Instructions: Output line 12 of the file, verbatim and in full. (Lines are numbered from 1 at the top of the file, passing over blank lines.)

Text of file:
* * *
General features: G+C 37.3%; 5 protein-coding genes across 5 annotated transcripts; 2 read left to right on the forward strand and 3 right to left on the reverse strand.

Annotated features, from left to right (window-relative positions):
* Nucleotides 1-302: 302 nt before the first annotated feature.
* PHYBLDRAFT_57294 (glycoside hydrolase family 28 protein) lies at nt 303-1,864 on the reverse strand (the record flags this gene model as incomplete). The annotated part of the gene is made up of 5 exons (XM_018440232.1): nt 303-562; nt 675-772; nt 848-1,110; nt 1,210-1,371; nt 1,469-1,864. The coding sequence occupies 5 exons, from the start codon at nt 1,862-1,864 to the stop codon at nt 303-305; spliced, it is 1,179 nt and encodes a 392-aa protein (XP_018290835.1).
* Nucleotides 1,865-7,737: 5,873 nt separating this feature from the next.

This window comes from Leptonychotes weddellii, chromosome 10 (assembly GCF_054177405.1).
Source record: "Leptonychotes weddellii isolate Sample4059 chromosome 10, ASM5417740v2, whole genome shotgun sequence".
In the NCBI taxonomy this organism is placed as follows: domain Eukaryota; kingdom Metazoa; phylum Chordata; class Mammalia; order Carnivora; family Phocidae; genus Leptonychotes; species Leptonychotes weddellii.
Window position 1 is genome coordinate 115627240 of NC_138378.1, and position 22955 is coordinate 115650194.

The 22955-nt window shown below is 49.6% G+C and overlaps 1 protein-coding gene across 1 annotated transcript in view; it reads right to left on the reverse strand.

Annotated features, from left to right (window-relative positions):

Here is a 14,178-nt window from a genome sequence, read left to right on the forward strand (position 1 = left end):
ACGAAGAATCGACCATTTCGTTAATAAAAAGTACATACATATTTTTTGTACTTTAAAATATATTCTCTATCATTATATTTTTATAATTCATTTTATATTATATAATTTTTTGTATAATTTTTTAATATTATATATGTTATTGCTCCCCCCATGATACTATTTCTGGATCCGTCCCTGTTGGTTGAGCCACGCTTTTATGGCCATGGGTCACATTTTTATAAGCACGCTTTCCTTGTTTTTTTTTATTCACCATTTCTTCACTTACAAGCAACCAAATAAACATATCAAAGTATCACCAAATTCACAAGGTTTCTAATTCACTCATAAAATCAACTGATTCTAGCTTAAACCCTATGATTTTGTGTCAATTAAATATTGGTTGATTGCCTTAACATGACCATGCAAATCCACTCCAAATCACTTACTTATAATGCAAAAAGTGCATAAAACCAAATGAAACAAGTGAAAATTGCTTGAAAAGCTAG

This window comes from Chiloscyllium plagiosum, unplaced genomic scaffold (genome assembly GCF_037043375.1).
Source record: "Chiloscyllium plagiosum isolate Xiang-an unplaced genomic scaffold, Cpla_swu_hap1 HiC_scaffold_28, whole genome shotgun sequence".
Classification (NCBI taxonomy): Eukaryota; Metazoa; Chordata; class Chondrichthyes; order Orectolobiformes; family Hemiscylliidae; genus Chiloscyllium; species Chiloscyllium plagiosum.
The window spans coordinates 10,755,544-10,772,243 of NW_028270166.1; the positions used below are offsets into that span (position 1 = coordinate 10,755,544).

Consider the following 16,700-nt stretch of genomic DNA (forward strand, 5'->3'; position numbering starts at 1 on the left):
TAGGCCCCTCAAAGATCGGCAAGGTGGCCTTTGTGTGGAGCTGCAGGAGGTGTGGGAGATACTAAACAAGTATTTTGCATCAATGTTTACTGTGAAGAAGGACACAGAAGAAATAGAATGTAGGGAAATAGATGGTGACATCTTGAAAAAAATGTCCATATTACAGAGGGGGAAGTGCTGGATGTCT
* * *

Here is a 14,178-nt window from a genome sequence, read left to right on the forward strand (position 1 = left end):